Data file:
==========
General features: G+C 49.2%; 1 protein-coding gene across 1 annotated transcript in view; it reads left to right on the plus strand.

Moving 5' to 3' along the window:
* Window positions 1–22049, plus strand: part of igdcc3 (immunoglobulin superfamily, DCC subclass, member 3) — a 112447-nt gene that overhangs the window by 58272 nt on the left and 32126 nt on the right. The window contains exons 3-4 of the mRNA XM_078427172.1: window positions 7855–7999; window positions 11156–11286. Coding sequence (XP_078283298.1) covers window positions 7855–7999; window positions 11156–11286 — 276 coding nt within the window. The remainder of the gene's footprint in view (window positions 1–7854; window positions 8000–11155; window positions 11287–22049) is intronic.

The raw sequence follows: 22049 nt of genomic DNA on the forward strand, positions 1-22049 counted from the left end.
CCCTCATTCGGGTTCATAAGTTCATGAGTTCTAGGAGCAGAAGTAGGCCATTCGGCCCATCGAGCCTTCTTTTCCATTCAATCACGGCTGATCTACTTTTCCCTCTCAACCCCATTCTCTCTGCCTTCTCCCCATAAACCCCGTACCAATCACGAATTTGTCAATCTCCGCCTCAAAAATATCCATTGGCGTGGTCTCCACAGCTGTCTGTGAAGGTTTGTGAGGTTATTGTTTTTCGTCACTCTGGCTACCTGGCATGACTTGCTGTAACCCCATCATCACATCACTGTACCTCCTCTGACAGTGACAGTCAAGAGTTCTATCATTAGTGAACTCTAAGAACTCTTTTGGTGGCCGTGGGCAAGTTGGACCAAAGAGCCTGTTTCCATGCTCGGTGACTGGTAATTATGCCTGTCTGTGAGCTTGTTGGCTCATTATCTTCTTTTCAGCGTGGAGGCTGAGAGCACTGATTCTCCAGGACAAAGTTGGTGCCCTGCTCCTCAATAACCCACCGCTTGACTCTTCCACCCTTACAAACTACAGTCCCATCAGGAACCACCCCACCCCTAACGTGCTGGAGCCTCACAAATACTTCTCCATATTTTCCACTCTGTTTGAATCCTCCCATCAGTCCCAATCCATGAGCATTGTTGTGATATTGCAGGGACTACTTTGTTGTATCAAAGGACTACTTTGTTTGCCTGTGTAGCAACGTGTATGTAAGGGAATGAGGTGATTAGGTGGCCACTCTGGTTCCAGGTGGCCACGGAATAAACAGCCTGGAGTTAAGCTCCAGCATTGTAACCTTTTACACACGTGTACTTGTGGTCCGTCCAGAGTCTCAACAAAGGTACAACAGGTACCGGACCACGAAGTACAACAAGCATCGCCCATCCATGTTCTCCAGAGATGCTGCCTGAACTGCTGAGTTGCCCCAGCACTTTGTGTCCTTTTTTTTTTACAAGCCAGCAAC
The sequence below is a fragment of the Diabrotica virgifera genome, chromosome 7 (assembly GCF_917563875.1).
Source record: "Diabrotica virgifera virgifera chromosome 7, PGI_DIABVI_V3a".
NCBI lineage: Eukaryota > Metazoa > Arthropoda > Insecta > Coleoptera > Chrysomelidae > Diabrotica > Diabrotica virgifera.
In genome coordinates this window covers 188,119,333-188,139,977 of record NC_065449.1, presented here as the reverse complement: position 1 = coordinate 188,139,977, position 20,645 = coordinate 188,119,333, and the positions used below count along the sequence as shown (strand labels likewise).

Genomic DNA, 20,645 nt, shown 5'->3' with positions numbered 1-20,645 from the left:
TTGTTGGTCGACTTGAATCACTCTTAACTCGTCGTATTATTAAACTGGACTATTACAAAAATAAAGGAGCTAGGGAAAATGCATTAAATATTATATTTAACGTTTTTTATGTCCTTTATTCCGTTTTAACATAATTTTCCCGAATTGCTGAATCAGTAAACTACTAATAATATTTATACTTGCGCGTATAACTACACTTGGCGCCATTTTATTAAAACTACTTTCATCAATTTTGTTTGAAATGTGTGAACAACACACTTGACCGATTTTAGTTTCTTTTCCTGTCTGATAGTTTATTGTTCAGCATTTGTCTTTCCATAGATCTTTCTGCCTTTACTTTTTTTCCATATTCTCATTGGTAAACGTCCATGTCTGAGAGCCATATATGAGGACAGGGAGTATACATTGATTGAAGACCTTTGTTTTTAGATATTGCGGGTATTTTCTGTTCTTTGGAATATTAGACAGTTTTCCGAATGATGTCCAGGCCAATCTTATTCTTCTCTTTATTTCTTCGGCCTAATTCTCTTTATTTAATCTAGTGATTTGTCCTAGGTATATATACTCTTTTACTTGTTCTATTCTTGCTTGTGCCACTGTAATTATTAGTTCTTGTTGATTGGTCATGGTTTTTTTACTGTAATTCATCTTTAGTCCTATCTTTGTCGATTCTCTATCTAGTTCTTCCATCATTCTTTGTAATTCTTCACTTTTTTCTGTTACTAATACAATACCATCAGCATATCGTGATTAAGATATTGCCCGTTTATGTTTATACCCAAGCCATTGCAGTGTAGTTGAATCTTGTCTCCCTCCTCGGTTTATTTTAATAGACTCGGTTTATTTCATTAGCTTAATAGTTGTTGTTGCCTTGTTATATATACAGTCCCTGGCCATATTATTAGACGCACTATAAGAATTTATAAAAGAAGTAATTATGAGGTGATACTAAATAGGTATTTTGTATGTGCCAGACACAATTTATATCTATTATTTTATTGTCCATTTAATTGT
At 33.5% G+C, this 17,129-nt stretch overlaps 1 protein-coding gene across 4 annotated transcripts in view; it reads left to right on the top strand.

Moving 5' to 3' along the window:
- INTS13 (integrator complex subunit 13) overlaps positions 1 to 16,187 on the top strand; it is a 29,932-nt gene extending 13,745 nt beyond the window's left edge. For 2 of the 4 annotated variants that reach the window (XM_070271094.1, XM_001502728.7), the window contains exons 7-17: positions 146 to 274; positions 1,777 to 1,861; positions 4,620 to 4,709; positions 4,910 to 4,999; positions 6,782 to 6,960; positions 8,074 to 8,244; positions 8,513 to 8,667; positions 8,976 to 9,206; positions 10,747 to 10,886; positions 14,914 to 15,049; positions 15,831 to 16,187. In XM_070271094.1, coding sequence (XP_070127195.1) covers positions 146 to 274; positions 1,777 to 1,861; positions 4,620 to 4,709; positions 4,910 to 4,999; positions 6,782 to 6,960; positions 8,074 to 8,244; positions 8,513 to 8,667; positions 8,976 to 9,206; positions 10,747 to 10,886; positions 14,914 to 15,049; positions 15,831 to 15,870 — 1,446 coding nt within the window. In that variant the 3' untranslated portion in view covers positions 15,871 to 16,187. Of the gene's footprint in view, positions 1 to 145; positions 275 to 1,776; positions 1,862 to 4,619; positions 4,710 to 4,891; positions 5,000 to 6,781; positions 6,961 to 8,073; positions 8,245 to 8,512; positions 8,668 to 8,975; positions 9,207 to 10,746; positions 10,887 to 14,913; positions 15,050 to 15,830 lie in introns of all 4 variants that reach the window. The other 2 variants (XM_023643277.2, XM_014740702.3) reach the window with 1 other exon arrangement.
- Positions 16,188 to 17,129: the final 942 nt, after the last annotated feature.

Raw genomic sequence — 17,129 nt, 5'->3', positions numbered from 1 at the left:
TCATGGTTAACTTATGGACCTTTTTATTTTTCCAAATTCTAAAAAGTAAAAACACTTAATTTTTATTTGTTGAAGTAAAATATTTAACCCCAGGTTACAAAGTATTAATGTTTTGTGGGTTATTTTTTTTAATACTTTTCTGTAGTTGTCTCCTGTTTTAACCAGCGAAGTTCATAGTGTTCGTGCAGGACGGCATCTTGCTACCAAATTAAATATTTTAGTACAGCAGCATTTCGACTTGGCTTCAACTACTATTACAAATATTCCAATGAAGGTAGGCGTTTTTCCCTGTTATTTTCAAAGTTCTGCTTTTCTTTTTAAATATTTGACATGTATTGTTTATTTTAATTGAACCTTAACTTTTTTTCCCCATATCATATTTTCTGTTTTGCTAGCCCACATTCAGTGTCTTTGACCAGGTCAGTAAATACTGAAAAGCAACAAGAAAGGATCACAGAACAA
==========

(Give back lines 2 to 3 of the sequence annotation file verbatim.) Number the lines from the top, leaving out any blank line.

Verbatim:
Moving 5' to 3' along the window:
* Window positions 1–22049, plus strand: part of igdcc3 (immunoglobulin superfamily, DCC subclass, member 3) — a 112447-nt gene that overhangs the window by 58272 nt on the left and 32126 nt on the right. The window contains exons 3-4 of the mRNA XM_078427172.1: window positions 7855–7999; window positions 11156–11286. Coding sequence (XP_078283298.1) covers window positions 7855–7999; window positions 11156–11286 — 276 coding nt within the window. The remainder of the gene's footprint in view (window positions 1–7854; window positions 8000–11155; window positions 11287–22049) is intronic.